Each connected radio will pop up as a module, progressively named after
RFQuack's radio sub-system is based on RadioLib, so for most aspects you can refer to the RadioLib documentation. (yep, even for error codes).
Not all radio modules support modem configuration. Sub-gigahertz modems usually do. The
q.radioA.set_modem_config() function takes as argument a
rfquack_ModemConfig, which is built of the following optional parameters:
carrierFreq: this is the carrier frequency, easy; make sure you comply to the radio module you chosen.
txPower: control the transmission power; set them wisely and make sure to follow the laws that apply to your country.
preambleLen: control the length of the radio's preamble.
syncWords: sync-word matching is a basic functionality of most packet-radio modules, which allow to efficiently filter packets that match the sync words and just ignore the rest, in order to keep the radio chip and the MCU busy only when an expected packet is received; depending on the radio module, the sync words can be set to zero (promiscuous mode) or up to a certain number of octects (e.g., 4); in promiscuous mode, the radio and MCU will be very busy, because they will pick up everything, including noise.
isPromiscuous: handy way to automatically set neat parameters and enter a fully promiscuous mode: sets syncword, disable crc filtering, disables automatic acknowledges, ...
modulation: this is the carrier modulation (ASK, OOK, FSK, GSK ...); make sure you comply to the radio module you chosen.
useCRC: whatever to enable or disable CRC filtering.
bitRate: this is the symbol bitrate (in kbps); make sure you comply to the radio module you chosen.
rxBandwidth: Sets receiver bandwidth (in kHz); make sure you comply to the radio module you chosen.
Usage example (on a
RFQuack(/dev/ttyUSB0, 115200,8,N,1)> \ q.radioA.set_modem_config(modulation="OOK", carrierFreq=434.437, bitRate=3.41296, useCRC=False, syncWords=b"\x99\x9A", rxBandwidth=58) result = 0 message = 6 changes applied and 0 failed.
It's not over 😛
Usually, radios receive and transmit packets. You can set the radio to expect a fixed length packet or, if it's supported, you can ask the radio to look for the packet length in the payload itself. All of this can be done using the
Usage example (on a
RFQuack(/dev/ttyUSB0, 115200,8,N,1)> \ q.radioA.set_packet_len( isFixedPacketLen=True, packetLen=102) # Sets len to 102 bytes. result = 0 message =
Transmit and Receive¶
idle() functions are self-explanatory: they set the module in transmit, receive and idle mode, respectively. To actually transmit data, you can use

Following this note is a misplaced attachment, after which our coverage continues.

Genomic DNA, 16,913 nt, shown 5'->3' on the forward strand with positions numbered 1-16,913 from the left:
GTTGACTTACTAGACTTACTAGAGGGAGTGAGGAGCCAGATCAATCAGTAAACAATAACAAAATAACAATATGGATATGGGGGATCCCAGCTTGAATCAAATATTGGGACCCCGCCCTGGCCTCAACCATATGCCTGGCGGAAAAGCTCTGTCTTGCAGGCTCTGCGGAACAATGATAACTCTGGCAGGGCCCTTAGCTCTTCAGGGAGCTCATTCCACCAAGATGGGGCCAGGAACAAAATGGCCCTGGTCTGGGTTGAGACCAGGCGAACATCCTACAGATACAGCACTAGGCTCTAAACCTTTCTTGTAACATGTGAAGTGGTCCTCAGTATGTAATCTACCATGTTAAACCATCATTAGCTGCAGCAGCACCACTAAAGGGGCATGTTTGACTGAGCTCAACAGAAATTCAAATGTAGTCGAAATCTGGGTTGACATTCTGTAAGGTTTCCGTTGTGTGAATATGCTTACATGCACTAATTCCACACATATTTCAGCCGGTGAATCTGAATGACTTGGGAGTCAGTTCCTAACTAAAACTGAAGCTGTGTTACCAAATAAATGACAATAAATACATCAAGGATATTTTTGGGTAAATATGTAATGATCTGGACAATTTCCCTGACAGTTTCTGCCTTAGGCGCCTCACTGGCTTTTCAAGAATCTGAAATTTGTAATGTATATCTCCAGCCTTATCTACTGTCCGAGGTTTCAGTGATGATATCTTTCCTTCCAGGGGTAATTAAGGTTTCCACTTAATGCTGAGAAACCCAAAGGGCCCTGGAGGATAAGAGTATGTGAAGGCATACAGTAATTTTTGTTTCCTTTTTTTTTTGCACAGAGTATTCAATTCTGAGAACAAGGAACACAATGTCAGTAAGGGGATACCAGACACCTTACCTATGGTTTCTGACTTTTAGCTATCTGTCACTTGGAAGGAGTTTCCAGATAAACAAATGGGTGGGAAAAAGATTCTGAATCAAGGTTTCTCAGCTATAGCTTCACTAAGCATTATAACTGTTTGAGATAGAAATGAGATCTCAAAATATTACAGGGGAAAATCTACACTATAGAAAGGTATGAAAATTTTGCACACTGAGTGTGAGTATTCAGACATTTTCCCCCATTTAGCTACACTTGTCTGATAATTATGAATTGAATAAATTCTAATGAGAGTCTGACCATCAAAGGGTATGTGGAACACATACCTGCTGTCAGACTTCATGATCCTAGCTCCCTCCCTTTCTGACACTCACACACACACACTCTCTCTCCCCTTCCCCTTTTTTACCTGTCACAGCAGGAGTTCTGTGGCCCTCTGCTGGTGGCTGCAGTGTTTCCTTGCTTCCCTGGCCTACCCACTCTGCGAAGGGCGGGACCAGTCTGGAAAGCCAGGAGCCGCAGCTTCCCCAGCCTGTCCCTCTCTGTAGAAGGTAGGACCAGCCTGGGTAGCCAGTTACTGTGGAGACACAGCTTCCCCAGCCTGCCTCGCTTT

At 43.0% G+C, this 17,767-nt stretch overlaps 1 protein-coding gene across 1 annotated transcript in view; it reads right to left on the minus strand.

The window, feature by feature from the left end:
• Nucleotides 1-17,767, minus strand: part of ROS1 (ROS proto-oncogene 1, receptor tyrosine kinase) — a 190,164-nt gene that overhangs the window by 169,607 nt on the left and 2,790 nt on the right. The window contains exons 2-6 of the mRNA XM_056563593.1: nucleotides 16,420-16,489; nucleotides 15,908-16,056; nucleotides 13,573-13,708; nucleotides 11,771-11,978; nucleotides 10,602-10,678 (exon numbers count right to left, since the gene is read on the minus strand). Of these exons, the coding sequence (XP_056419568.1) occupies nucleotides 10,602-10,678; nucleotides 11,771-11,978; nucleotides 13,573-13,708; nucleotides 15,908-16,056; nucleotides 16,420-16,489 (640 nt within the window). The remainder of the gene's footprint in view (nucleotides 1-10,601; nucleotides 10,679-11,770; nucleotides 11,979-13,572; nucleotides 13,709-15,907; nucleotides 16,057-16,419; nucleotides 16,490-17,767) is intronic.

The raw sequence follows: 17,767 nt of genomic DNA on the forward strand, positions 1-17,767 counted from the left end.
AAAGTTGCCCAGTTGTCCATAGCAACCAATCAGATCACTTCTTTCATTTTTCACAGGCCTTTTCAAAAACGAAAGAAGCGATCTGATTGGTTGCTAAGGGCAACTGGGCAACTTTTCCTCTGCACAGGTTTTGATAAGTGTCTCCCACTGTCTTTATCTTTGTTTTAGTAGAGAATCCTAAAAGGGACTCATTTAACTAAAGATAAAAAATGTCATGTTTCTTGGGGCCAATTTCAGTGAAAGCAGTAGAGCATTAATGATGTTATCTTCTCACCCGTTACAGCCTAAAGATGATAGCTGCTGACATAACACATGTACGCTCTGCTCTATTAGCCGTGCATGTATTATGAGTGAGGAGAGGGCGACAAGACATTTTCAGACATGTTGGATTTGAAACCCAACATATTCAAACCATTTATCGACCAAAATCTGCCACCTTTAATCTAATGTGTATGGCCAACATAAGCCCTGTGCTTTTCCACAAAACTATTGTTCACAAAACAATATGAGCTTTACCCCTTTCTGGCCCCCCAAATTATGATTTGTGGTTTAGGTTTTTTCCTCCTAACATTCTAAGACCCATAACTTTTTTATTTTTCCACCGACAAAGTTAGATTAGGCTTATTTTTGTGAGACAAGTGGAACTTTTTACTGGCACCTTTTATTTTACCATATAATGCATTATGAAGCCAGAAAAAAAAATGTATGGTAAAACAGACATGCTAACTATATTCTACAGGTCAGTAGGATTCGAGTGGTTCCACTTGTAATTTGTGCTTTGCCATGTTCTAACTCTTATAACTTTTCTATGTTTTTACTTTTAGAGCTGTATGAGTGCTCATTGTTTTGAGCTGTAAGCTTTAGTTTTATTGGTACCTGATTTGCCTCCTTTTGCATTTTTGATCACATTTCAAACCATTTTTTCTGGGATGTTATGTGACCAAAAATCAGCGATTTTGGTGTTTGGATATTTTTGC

send(data=b"\xAA\xBB"), where data must be a list of raw octect values; there's a limit in the length, which is imposed by the radio module, so make sure you check the documentation.
RFQuack(/dev/ttyUSB0, 115200,8,N,1)> \ q.radioA.tx() # Enters TX mode. result = 0 message = RFQuack(/dev/ttyUSB0, 115200,8,N,1)> \ q.radioA.send(data=bytes.fromhex("555555d42d")) result = 0 message =
By default, a packet is transmitted only once. If you want to repeat it, just set
repetitions to whatever you want, and RFQuack will repeat the transmission as fast as possible (bound by the MCU clock, of course).
While RadioLib has gone very far in abstracting the interaction with the radio,
Some radio chips are really "unique," so to speak. In these cases, the only option is to grab a large cup of your favorite beverage, read through the datasheet, read again, again, and again.
Once you understand enough of how the radio works at the low level, you want to get-set registers in order to use it. In principle, you can do pretty much everything via registers.
RFQuack is meant to be as generic as possible. What's not directly abstracted within a module can be accomplished by setting the registers via the
Usage example: retrieve the content of register
RFQuack(/dev/ttyUSB0, 115200,8,N,1)> q.radioA.get_register(int("0x02",16)) address = 2 value = 3 0x02 = 0b00000011 (0x03, 3)
Or alter it:
RFQuack(/dev/ttyUSB0, 115200,8,N,1)> q.radioA.set_register(address=int("0x02",16), value=int("0xFF",16)) result = 0 message =
Recall that Python lets you do nice things like
q.radioA.set_register(address=int("0x02", 16), value=0x01001100) so you don't have to do any conversions.
Note that every call to
set_modem_config() will alter the modem state, including several registers to their default values (according to the datasheet). Also, many radio chips need to be in an "idle" state while setting certain registers. Please check the datasheet and use
idle() before setting registers to be on the safe side. Last, be wise and double check that the values you set are actually there, using
get_register after each
We noticed some timing issues with some radio chips. So, allow a small delay if you're setting many registers in a row (e.g.,
for addr, value in regs: q.radioA.set_register(address=addr, value=value); time.sleep(0.2)).